For more information and to help you find a vet in your area, check in with the American Association of Equine Practitioners.  There are some great guidelines and resources on the web site as well.

Photo Credit:  Equine Veterinary Service

Could Your Horse’s Next Career Be As Part Of A Therapeutic Program?

Therapeutic Riding Program Forward StrideWhen it comes to your plans for your horse’s retirement, is donating him to a therapeutic riding program an option? Donating your horse to a therapeutic riding program may seem like an ideal option, but therapeutic riding horses need to possess a very special set of skills. Could your horse make the cut? Consider the following must-have characteristics.

Calm Temperament

Above all else, therapeutic riding horses need to be calm and patient. They cannot be highly reactive or spooky, since this would put their riders at risk. A therapeutic riding horse should be able to take strange and new situations in stride.

Soundness

It is a common misconception that therapeutic riding horses have an easy job of just walking around. That’s not true. In fact, working as a therapeutic riding horse can be physically demanding, since the horse must compensate for unbalanced riders. Some therapeutic riding horses are asked to trot or canter, and may carry riders who bounce against their backs. A therapeutic riding horse must be sound and strong enough to work in multiple lessons per week.

Tolerance

Tolerance is a major factor in any therapeutic riding horse’s job. A good therapeutic riding horse will be tolerant of all sorts of different situations, from a rider playing games off of his back to being in close quarters with other horses and humans.

Focus

A therapeutic riding horse will be confronted with conflicting stimuli, and he needs to be focused enough to pay attention at the task at hand. For instance, a horse may need to carry a rider who has little control of his body. The rider may sway back and forth or thump his legs against the horse inadvertently. A therapeutic riding horse needs to be stoic enough to ignore issues like rider imbalance, while still remaining sensitive and focused enough to recognize and obey the rider’s signals to move forward, stop, and turn.

If you wish to donate your horse to a therapeutic riding program, then find a particular program that you feel would be a good match. Programs are always expanding and now include riding, driving, vaulting, emotional support and more.

Give the program director a call and ask about the process of donating and evaluating a donation horse. Many riding centers have intensive evaluation and training processes for their horses.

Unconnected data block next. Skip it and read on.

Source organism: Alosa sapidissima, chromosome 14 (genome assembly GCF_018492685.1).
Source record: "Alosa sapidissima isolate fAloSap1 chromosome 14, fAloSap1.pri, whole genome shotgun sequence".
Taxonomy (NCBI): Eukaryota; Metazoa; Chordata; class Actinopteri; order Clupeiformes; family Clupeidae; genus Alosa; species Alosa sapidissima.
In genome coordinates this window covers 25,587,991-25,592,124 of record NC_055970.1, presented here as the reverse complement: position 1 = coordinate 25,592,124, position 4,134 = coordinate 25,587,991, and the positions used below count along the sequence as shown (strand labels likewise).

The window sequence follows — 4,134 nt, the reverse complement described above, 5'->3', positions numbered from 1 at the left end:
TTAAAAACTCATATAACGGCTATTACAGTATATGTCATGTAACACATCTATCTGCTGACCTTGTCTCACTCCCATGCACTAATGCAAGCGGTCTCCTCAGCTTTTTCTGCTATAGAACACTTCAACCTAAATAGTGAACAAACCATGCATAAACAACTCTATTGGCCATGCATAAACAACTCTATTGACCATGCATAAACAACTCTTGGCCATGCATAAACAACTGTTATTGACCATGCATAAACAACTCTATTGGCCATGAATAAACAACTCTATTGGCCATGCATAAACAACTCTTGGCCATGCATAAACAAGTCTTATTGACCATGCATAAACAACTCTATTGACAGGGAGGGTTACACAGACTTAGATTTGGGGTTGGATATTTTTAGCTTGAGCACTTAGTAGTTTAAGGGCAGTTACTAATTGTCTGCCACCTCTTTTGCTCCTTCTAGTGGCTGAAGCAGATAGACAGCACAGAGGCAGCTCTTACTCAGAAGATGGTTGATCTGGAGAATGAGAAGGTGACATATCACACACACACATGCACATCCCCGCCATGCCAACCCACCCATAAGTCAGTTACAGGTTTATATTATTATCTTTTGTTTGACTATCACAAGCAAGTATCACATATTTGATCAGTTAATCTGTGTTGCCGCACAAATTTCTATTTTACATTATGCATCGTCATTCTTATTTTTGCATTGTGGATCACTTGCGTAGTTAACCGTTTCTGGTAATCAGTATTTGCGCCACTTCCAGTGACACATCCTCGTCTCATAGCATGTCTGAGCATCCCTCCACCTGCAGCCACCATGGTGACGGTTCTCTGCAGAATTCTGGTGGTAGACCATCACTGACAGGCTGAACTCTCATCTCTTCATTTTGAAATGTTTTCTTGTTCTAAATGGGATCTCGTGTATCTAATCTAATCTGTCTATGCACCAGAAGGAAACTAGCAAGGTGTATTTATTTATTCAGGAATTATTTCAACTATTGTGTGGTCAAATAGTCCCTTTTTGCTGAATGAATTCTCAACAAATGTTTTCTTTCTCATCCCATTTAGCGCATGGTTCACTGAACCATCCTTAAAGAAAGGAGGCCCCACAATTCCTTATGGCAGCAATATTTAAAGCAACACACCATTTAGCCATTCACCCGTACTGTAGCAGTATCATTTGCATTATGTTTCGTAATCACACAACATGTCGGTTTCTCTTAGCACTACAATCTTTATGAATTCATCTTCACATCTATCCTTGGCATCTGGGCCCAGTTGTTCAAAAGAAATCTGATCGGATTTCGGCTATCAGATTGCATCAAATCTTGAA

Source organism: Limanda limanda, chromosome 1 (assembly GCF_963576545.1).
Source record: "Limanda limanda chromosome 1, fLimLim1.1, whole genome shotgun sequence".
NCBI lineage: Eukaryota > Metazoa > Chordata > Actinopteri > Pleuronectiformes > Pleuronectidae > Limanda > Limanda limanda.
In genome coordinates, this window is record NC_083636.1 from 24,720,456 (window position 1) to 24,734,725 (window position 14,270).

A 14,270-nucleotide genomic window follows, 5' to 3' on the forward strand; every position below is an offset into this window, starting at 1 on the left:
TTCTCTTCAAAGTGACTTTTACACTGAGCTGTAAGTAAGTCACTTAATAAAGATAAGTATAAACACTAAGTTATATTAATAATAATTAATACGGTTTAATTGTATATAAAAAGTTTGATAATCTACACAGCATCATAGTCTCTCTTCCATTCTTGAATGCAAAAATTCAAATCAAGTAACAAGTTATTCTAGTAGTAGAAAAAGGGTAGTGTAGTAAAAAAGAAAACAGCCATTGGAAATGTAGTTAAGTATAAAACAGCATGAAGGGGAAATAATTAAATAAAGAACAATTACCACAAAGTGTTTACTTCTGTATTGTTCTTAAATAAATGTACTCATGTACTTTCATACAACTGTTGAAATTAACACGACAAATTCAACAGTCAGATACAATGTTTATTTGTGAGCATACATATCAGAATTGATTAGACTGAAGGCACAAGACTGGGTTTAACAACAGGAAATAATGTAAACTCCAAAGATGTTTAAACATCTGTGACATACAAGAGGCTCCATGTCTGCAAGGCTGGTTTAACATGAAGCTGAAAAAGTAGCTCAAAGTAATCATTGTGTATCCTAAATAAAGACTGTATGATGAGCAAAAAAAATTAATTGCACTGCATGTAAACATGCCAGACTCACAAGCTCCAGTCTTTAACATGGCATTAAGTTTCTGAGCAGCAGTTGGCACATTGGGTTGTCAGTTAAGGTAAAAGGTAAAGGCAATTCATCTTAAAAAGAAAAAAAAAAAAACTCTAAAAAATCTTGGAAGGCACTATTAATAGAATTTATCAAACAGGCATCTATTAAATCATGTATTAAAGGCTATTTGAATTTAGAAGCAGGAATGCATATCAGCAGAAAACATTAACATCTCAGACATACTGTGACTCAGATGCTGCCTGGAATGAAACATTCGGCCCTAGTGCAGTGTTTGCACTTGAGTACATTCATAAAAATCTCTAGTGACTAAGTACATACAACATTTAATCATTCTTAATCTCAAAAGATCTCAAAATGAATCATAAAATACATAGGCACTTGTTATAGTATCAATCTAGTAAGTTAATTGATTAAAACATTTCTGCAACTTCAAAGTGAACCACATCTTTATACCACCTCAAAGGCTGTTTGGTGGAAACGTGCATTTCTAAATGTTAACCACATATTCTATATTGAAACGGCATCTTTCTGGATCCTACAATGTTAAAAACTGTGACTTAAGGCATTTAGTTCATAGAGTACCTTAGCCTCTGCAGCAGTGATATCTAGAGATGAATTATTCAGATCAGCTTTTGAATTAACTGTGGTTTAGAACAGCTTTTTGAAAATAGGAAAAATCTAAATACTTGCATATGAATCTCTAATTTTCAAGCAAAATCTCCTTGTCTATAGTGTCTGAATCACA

When donating your horse, make sure to find out what your responsibilities as the former owner will be, including what will happen if he doesn’t make that initial cut. You should also ask what options will be available when your horse can no longer be of service to the program.

If you don’t have an appropriate horse to donate to a therapeutic program, remember that there many other ways to help support these programs.  Donate money or volunteer your time to work with the horses and/or the riders.  It’s a great feeling!

For more information on therapeutic programs, visit the Professional Association of Therapeutic Horsemanship International (PATH) website.

Photo credit:   Forward Stride

Liability Insurance For Your Barn

horse and dollar signWhether you are building your barn for your own personal use or as a business for boarding, training or breeding, you need to know what your liability risk is and how to best insure yourself and your assets from lawsuits.  While this blog is based on a seminar by Oregon equine attorney Kathryn A. Hall, the information is not to be construed as legal advice – it is strongly recommended that you meet with your own lawyer and an insurance agent who specialize in equine businesses.

Equine liability is the responsibility for equine-related loss, damage or harm.  This can be due to personal injury, injury to horses or property damage.   Depending on how your barn is used, you can be liable for contracts for boarding, training, breeding, lease or sale.  You may also be liable as the owner of the property or the business.   If you are also a trainer, you may have professional liability when advising or making decisions for clients.

As a landowner, you have a duty to be aware of dangerous conditions and to keep your premises reasonably safe by eliminating those conditions.  You also have a duty to warn people invited onto your premises of any dangerous conditions or activities, i.e. horses and horseback riding.  However, not all liability is automatic and states can vary.  If there was no legal duty to look out for or protect someone, there is no liability.  Or if there was a duty, but no breach of that duty occurred (sometimes accidents just happen), then there is no liability.  Again, it is important to discuss your state’s laws with an attorney.